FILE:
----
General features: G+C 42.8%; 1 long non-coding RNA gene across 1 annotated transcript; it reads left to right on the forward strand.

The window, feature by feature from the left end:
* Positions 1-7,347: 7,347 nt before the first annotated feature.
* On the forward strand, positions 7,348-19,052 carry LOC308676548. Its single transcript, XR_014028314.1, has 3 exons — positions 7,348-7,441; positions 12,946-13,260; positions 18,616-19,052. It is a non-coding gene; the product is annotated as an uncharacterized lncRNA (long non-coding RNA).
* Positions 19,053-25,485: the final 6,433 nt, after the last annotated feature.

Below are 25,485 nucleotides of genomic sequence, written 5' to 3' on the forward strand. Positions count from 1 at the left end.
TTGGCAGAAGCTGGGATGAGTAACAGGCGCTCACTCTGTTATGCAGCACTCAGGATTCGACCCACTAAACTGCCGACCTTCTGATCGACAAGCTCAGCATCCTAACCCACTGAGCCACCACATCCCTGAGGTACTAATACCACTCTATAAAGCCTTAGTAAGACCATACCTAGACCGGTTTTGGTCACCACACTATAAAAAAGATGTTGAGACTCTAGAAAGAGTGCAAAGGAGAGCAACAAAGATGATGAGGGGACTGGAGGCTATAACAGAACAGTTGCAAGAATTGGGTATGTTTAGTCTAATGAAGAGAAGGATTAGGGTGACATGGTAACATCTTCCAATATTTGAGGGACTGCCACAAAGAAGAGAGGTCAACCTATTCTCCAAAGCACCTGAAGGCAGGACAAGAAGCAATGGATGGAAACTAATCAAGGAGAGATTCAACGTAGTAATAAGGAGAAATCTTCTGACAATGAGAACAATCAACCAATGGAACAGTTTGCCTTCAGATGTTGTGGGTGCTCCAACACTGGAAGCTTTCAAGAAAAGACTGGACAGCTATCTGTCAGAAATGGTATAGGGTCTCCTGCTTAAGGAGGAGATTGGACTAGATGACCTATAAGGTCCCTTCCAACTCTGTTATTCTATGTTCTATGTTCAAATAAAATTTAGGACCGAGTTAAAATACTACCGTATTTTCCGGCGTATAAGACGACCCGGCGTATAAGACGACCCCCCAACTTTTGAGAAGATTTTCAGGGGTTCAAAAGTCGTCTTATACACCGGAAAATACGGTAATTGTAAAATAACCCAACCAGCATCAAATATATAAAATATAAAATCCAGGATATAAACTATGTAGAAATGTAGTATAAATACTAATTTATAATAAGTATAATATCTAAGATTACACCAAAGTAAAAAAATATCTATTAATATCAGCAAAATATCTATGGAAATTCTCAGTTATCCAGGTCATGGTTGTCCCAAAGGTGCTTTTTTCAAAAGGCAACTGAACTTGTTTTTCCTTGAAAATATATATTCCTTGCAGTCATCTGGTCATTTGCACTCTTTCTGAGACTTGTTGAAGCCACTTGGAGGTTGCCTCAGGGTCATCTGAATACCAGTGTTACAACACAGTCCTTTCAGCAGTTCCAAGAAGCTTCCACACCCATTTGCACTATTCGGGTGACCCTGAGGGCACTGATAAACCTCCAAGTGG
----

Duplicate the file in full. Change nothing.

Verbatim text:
General features: G+C 42.8%; 1 long non-coding RNA gene across 1 annotated transcript; it reads left to right on the forward strand.

The window, feature by feature from the left end:
* Positions 1-7,347: 7,347 nt before the first annotated feature.
* On the forward strand, positions 7,348-19,052 carry LOC308676548. Its single transcript, XR_014028314.1, has 3 exons — positions 7,348-7,441; positions 12,946-13,260; positions 18,616-19,052. It is a non-coding gene; the product is annotated as an uncharacterized lncRNA (long non-coding RNA).
* Positions 19,053-25,485: the final 6,433 nt, after the last annotated feature.

Below are 25,485 nucleotides of genomic sequence, written 5' to 3' on the forward strand. Positions count from 1 at the left end.
TTGGCAGAAGCTGGGATGAGTAACAGGCGCTCACTCTGTTATGCAGCACTCAGGATTCGACCCACTAAACTGCCGACCTTCTGATCGACAAGCTCAGCATCCTAACCCACTGAGCCACCACATCCCTGAGGTACTAATACCACTCTATAAAGCCTTAGTAAGACCATACCTAGACCGGTTTTGGTCACCACACTATAAAAAAGATGTTGAGACTCTAGAAAGAGTGCAAAGGAGAGCAACAAAGATGATGAGGGGACTGGAGGCTATAACAGAACAGTTGCAAGAATTGGGTATGTTTAGTCTAATGAAGAGAAGGATTAGGGTGACATGGTAACATCTTCCAATATTTGAGGGACTGCCACAAAGAAGAGAGGTCAACCTATTCTCCAAAGCACCTGAAGGCAGGACAAGAAGCAATGGATGGAAACTAATCAAGGAGAGATTCAACGTAGTAATAAGGAGAAATCTTCTGACAATGAGAACAATCAACCAATGGAACAGTTTGCCTTCAGATGTTGTGGGTGCTCCAACACTGGAAGCTTTCAAGAAAAGACTGGACAGCTATCTGTCAGAAATGGTATAGGGTCTCCTGCTTAAGGAGGAGATTGGACTAGATGACCTATAAGGTCCCTTCCAACTCTGTTATTCTATGTTCTATGTTCAAATAAAATTTAGGACCGAGTTAAAATACTACCGTATTTTCCGGCGTATAAGACGACCCGGCGTATAAGACGACCCCCCAACTTTTGAGAAGATTTTCAGGGGTTCAAAAGTCGTCTTATACACCGGAAAATACGGTAATTGTAAAATAACCCAACCAGCATCAAATATATAAAATATAAAATCCAGGATATAAACTATGTAGAAATGTAGTATAAATACTAATTTATAATAAGTATAATATCTAAGATTACACCAAAGTAAAAAAATATCTATTAATATCAGCAAAATATCTATGGAAATTCTCAGTTATCCAGGTCATGGTTGTCCCAAAGGTGCTTTTTTCAAAAGGCAACTGAACTTGTTTTTCCTTGAAAATATATATTCCTTGCAGTCATCTGGTCATTTGCACTCTTTCTGAGACTTGTTGAAGCCACTTGGAGGTTGCCTCAGGGTCATCTGAATACCAGTGTTACAACACAGTCCTTTCAGCAGTTCCAAGAAGCTTCCACACCCATTTGCACTATTCGGGTGACCCTGAGGGCACTGATAAACCTCCAAGTGG